Props, short for propositions, have exploded in recent years and are now one of the top betting markets for sports gamblers. Originally invented as novelty wagers by Las Vegas sportsbooks for Super Bowl wagering, prop markets have caught on in a huge way.
Today, the bets extend far beyond the Super Bowl and even the NFL and are available for just about every major market sport. Player and team props are now updated daily across many different sportsbooks for just about every sport.
Prop markets are geared toward recreational bettors but offer a unique option for betting with a +EV mindset to take advantage of potentially some of the softest lines that bookmakers offer. It’s one of the best ways to find profitable markets early on and build your bankroll up.
Examples of Props
Props, by definition, are betting markets that occur during a game, but do not directly affect the game’s final outcome or score. One of the most common props in today’s market is, “Which team will score first?”
Here’s an example of this fundamental prop:
Who Will Score First?
New England Patriots (-130)
Buffalo Bills (-110)
This is what we would call a team prop; a player prop is centered on one or more players. Again, an example:
Total Receiving Yards – Calvin Johnson
Over 80.0 Yards (-110)
Under 80.0 Yards (-110)
This player prop focuses on a player’s reception yards. In this case, it’s the total yards receiving by Detroit Lions’ receiver Calvin Johnson.
The above examples only scratch the surface when it comes to player and team props. Players can be pit against each other in terms of stats (even between sports), even if they’re not playing the same game. The number of props a sportsbook can offer is endless and is entirely up to the oddsmakers’ imagination.
Remember, propositions can be related to any aspect regarding a sporting event, even stuff that happens before the game, at halftime, etc. Bettors can wager on who will win the coin toss or on the length of the National Anthem.
Are Props Profitable?
Propositions are much smaller markets compared to sides, totals, and even money lines betting on an average game. Bookmakers only have so much time to devote to keeping accurate lines; they’re much more interested and keeping their massively bet markets sharp, rather than smaller markets.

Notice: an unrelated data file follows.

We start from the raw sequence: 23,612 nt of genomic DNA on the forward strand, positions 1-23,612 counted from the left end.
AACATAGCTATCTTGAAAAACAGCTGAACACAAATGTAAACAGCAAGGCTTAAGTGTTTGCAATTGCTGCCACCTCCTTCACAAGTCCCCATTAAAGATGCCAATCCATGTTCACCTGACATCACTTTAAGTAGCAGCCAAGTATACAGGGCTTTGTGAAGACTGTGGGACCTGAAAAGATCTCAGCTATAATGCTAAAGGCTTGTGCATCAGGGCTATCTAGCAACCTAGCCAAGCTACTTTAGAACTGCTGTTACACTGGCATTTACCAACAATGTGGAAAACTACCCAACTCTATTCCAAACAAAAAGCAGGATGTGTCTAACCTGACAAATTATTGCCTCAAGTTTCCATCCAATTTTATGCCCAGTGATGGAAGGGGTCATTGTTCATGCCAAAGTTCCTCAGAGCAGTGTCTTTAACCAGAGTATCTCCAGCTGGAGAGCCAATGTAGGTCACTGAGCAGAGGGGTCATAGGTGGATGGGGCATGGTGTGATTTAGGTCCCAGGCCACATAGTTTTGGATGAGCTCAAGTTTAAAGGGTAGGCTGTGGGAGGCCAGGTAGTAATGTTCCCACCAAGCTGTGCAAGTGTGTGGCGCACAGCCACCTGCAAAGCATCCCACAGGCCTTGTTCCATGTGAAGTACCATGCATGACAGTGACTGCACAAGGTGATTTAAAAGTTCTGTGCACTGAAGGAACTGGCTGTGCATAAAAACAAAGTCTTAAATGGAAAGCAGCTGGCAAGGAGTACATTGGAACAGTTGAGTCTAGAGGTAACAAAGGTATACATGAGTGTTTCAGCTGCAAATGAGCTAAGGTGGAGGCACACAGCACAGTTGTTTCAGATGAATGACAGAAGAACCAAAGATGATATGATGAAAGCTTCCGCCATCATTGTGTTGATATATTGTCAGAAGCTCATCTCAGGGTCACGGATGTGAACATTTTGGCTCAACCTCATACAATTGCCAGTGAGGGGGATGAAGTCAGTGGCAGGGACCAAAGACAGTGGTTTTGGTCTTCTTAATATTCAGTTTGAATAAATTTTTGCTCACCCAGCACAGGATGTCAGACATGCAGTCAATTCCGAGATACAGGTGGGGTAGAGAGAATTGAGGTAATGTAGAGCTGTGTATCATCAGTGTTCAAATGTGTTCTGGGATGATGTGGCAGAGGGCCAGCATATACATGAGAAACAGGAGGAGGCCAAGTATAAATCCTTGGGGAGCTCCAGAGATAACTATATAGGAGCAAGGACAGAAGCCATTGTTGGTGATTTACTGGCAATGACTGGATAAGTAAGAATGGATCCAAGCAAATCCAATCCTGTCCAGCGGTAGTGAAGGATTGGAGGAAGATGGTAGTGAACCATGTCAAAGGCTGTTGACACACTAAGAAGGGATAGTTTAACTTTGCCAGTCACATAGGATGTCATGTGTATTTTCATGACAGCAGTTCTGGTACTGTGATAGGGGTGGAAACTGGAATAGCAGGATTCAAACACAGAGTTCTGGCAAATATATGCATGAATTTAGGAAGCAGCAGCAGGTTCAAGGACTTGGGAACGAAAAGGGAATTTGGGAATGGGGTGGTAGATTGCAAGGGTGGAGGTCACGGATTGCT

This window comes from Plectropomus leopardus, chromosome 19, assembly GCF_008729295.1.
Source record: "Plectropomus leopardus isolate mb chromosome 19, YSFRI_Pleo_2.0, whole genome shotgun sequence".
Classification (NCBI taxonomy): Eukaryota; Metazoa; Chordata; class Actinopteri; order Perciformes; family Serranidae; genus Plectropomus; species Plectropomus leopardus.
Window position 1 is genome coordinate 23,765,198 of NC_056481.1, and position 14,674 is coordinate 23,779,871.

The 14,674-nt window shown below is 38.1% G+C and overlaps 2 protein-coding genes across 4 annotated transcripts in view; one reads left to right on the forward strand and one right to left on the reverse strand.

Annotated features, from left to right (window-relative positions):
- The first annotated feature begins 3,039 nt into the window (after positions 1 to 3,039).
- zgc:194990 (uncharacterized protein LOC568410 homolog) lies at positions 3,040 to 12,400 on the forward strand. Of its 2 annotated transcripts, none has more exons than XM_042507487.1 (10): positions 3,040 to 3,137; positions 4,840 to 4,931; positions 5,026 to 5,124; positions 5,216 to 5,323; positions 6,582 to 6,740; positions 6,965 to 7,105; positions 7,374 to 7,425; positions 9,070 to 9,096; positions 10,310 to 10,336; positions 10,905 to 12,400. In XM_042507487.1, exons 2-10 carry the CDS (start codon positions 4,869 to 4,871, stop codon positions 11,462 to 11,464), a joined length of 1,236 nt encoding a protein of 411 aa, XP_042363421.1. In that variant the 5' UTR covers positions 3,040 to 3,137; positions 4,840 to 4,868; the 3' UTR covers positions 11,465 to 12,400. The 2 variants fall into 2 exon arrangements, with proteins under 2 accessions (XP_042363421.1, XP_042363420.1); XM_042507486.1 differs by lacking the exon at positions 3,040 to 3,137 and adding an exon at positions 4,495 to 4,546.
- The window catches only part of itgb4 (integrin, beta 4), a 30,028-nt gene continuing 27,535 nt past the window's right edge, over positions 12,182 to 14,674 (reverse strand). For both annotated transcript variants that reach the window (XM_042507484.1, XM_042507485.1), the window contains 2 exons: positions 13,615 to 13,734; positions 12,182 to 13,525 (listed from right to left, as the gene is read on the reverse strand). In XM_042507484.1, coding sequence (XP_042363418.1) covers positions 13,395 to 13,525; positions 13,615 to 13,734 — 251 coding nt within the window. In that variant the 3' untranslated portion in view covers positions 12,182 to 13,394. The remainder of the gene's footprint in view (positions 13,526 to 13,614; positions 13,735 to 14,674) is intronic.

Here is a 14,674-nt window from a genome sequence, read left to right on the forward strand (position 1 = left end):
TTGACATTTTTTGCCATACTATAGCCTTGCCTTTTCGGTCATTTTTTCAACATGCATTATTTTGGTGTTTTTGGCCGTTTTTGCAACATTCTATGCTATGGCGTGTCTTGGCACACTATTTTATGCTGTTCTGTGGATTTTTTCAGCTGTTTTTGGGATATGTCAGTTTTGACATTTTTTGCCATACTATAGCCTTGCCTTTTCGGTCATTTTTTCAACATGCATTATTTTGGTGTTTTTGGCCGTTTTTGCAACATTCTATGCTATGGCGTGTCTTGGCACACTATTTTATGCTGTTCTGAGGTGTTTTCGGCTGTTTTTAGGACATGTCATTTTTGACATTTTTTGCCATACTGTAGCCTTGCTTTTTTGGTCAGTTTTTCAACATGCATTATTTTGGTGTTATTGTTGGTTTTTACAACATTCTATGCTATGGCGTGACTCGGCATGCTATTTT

Furthermore, props are generally bet by novice bettors, meaning that sportsbooks can throw out some weak lines, use their vigorish edge, and collect an easy profit most of the time. However, this is also the reason why propositions might have lower limits compared to other markets.
Many sharp bettors have realized that propositions are excellent markets to target, especially for players looking to build a bankroll who bet lower stakes. The reason props have much lower maximum bets compared to sides and totals is because, while they’re moneymakers for the sportsbooks against the public, they offer loads of expected value for experienced bettors.
Large Differences in Odds
One of the biggest reasons for inefficiencies in prop markets is because of how vastly different the odds can be depending on the sportsbook. It’s almost impossible to find odds that differ so wildly when it comes to larger markets, such as side and totals.
Bettors will sometimes get a half-point advantage on their prospective side, but when larger markets shift, the lines move everywhere across worldwide betting markets. This is not always the case with proposition markets.
While some bookmakers are much sharper than others when it comes to keeping an eye on their propositions, many sites are slow to move props, and some may not move them at all. Also, since propositions are drawn up in the minds of oddsmakers, there will be some stark differences in pricing, especially when they are first posted.
This allows bettors to find inefficiencies much easier compared to other markets, therefore making propositions potentially lucrative.
As I mentioned above, sportsbooks simply don’t have the time to put a lot of thought into their proposition markets. When bettors combine line shopping with their knowledge of the sport, it can be an excellent combination.
In the age of technology and social media, getting up-to-date information on injuries is now easier than ever, which can be used to your advantage when it comes to betting props. News breaks quickly and affects teams’ and coaches’ game plans against each other. Monitoring injury reports and news will give you another tool in your arsenal.
General knowledge of the league and players also can’t hurt. Getting the best price on your prop wager is going to be your best tool to win consistently, but understanding the game plans of coaches and how teams match up against each other can’t be understated.
Everyone can read an injury report and see who is suiting up to play that day, but few can understand how that injury will affect the rest of the team’s play. Doing your best to figure out the “game script” and taking into account matchups, advanced data, and coaching decisions is the best way to see the whole picture.